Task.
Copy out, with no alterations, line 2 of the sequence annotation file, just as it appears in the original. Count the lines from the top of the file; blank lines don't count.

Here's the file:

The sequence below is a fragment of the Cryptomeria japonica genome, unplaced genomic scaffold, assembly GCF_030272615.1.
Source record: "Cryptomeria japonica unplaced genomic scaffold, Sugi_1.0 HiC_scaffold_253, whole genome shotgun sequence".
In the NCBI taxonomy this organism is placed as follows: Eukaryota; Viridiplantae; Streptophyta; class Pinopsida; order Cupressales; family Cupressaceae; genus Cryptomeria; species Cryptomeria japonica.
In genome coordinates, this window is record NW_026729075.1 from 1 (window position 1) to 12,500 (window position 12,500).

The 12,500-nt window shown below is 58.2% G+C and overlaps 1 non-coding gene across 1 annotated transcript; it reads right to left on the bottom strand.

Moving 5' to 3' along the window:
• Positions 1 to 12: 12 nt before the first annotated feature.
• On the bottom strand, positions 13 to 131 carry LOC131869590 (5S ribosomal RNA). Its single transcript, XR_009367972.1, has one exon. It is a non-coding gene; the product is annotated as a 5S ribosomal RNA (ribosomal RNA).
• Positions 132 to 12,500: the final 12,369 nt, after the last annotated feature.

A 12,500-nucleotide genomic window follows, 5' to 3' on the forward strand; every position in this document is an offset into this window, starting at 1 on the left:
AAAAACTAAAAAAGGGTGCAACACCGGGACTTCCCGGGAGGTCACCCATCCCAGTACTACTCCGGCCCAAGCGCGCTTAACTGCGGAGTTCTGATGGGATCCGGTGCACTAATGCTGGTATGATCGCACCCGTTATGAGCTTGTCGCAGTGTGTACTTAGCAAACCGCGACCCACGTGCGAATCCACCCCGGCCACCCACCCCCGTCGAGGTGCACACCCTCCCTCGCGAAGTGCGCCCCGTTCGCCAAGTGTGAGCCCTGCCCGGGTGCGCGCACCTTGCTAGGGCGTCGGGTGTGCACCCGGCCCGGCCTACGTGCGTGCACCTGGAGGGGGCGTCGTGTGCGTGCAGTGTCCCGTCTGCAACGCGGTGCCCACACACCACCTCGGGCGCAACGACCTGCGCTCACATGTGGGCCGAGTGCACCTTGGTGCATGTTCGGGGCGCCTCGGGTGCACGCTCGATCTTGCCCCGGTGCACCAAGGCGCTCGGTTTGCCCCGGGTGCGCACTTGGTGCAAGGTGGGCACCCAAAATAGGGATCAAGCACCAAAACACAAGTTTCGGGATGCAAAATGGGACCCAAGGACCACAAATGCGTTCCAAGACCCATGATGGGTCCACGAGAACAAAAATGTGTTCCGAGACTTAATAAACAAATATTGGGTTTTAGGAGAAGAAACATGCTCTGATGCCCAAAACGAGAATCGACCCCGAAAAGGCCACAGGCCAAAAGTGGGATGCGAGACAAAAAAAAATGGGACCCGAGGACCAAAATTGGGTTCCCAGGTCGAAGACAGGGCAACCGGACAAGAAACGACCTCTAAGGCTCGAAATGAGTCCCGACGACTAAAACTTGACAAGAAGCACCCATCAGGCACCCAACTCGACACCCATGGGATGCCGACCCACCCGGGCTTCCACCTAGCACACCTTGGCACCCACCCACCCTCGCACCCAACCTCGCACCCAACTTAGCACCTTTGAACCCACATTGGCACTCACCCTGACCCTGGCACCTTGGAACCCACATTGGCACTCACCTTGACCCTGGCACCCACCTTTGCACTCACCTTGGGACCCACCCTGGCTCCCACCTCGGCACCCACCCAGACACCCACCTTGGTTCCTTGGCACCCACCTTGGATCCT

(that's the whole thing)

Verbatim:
Source record: "Cryptomeria japonica unplaced genomic scaffold, Sugi_1.0 HiC_scaffold_253, whole genome shotgun sequence".